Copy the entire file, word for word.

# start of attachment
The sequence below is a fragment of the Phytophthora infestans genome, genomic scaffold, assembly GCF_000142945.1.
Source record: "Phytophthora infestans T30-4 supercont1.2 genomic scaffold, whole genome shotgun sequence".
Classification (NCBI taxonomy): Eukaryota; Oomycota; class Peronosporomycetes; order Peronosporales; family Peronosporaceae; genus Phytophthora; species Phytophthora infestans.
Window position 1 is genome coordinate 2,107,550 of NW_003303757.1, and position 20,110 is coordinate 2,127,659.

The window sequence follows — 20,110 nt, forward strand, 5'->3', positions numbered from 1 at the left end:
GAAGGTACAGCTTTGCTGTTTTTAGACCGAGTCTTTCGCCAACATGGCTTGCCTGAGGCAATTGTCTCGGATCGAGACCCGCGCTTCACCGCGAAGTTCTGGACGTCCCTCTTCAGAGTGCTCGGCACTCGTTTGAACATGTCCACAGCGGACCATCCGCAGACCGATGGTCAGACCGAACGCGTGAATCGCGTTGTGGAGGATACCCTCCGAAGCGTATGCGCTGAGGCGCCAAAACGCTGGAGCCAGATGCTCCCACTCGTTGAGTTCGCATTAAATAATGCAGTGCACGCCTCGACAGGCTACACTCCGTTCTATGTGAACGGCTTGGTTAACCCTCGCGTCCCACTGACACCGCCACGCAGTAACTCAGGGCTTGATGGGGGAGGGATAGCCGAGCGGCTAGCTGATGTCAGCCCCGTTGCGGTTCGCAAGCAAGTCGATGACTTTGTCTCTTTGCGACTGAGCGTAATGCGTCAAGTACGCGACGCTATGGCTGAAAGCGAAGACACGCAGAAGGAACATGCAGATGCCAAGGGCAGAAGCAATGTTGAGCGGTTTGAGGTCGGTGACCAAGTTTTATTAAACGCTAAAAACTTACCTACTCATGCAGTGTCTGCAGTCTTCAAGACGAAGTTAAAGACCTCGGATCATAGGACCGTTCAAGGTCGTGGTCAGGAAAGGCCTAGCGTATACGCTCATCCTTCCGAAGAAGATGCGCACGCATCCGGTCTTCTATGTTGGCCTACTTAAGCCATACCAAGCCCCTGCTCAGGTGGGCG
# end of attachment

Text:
The sequence below is a fragment of the Phytophthora infestans genome, genomic scaffold, assembly GCF_000142945.1.
Source record: "Phytophthora infestans T30-4 supercont1.2 genomic scaffold, whole genome shotgun sequence".
Classification (NCBI taxonomy): Eukaryota; Oomycota; class Peronosporomycetes; order Peronosporales; family Peronosporaceae; genus Phytophthora; species Phytophthora infestans.
Window position 1 is genome coordinate 2,107,550 of NW_003303757.1, and position 20,110 is coordinate 2,127,659.

The window sequence follows — 20,110 nt, forward strand, 5'->3', positions numbered from 1 at the left end:
GAAGGTACAGCTTTGCTGTTTTTAGACCGAGTCTTTCGCCAACATGGCTTGCCTGAGGCAATTGTCTCGGATCGAGACCCGCGCTTCACCGCGAAGTTCTGGACGTCCCTCTTCAGAGTGCTCGGCACTCGTTTGAACATGTCCACAGCGGACCATCCGCAGACCGATGGTCAGACCGAACGCGTGAATCGCGTTGTGGAGGATACCCTCCGAAGCGTATGCGCTGAGGCGCCAAAACGCTGGAGCCAGATGCTCCCACTCGTTGAGTTCGCATTAAATAATGCAGTGCACGCCTCGACAGGCTACACTCCGTTCTATGTGAACGGCTTGGTTAACCCTCGCGTCCCACTGACACCGCCACGCAGTAACTCAGGGCTTGATGGGGGAGGGATAGCCGAGCGGCTAGCTGATGTCAGCCCCGTTGCGGTTCGCAAGCAAGTCGATGACTTTGTCTCTTTGCGACTGAGCGTAATGCGTCAAGTACGCGACGCTATGGCTGAAAGCGAAGACACGCAGAAGGAACATGCAGATGCCAAGGGCAGAAGCAATGTTGAGCGGTTTGAGGTCGGTGACCAAGTTTTATTAAACGCTAAAAACTTACCTACTCATGCAGTGTCTGCAGTCTTCAAGACGAAGTTAAAGACCTCGGATCATAGGACCGTTCAAGGTCGTGGTCAGGAAAGGCCTAGCGTATACGCTCATCCTTCCGAAGAAGATGCGCACGCATCCGGTCTTCTATGTTGGCCTACTTAAGCCATACCAAGCCCCTGCTCAGGTGGGCG